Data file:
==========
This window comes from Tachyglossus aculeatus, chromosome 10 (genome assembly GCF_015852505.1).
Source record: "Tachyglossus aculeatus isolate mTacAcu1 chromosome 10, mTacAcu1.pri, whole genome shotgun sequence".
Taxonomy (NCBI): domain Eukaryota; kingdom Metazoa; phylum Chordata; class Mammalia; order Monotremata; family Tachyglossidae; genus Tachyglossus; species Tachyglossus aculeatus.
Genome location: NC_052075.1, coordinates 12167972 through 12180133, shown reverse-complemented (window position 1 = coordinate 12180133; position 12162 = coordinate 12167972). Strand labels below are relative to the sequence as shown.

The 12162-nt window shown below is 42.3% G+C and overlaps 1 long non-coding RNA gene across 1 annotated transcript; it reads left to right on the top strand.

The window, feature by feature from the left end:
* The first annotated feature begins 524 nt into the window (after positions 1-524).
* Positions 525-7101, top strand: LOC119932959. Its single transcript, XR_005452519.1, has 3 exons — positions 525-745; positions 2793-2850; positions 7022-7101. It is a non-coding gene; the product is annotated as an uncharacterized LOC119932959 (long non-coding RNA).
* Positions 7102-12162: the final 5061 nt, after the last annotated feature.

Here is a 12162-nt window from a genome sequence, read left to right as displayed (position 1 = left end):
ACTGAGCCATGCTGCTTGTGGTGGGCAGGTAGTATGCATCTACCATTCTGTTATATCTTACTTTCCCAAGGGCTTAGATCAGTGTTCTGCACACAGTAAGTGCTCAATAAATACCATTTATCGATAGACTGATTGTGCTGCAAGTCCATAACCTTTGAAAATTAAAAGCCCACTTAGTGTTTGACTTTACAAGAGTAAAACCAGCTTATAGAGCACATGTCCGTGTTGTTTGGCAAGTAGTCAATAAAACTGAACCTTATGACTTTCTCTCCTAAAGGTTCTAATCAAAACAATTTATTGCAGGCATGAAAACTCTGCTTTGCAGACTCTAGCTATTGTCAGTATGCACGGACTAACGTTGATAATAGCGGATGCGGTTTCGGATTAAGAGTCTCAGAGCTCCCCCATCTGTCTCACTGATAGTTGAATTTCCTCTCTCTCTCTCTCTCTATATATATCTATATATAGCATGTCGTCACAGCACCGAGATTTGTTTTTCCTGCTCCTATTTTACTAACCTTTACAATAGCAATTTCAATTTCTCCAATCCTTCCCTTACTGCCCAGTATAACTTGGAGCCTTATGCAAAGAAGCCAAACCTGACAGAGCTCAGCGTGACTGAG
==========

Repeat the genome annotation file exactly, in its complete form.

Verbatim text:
This window comes from Tachyglossus aculeatus, chromosome 10 (genome assembly GCF_015852505.1).
Source record: "Tachyglossus aculeatus isolate mTacAcu1 chromosome 10, mTacAcu1.pri, whole genome shotgun sequence".
Taxonomy (NCBI): domain Eukaryota; kingdom Metazoa; phylum Chordata; class Mammalia; order Monotremata; family Tachyglossidae; genus Tachyglossus; species Tachyglossus aculeatus.
Genome location: NC_052075.1, coordinates 12167972 through 12180133, shown reverse-complemented (window position 1 = coordinate 12180133; position 12162 = coordinate 12167972). Strand labels below are relative to the sequence as shown.

The 12162-nt window shown below is 42.3% G+C and overlaps 1 long non-coding RNA gene across 1 annotated transcript; it reads left to right on the top strand.

The window, feature by feature from the left end:
* The first annotated feature begins 524 nt into the window (after positions 1-524).
* Positions 525-7101, top strand: LOC119932959. Its single transcript, XR_005452519.1, has 3 exons — positions 525-745; positions 2793-2850; positions 7022-7101. It is a non-coding gene; the product is annotated as an uncharacterized LOC119932959 (long non-coding RNA).
* Positions 7102-12162: the final 5061 nt, after the last annotated feature.

Here is a 12162-nt window from a genome sequence, read left to right as displayed (position 1 = left end):
ACTGAGCCATGCTGCTTGTGGTGGGCAGGTAGTATGCATCTACCATTCTGTTATATCTTACTTTCCCAAGGGCTTAGATCAGTGTTCTGCACACAGTAAGTGCTCAATAAATACCATTTATCGATAGACTGATTGTGCTGCAAGTCCATAACCTTTGAAAATTAAAAGCCCACTTAGTGTTTGACTTTACAAGAGTAAAACCAGCTTATAGAGCACATGTCCGTGTTGTTTGGCAAGTAGTCAATAAAACTGAACCTTATGACTTTCTCTCCTAAAGGTTCTAATCAAAACAATTTATTGCAGGCATGAAAACTCTGCTTTGCAGACTCTAGCTATTGTCAGTATGCACGGACTAACGTTGATAATAGCGGATGCGGTTTCGGATTAAGAGTCTCAGAGCTCCCCCATCTGTCTCACTGATAGTTGAATTTCCTCTCTCTCTCTCTCTCTATATATATCTATATATAGCATGTCGTCACAGCACCGAGATTTGTTTTTCCTGCTCCTATTTTACTAACCTTTACAATAGCAATTTCAATTTCTCCAATCCTTCCCTTACTGCCCAGTATAACTTGGAGCCTTATGCAAAGAAGCCAAACCTGACAGAGCTCAGCGTGACTGAG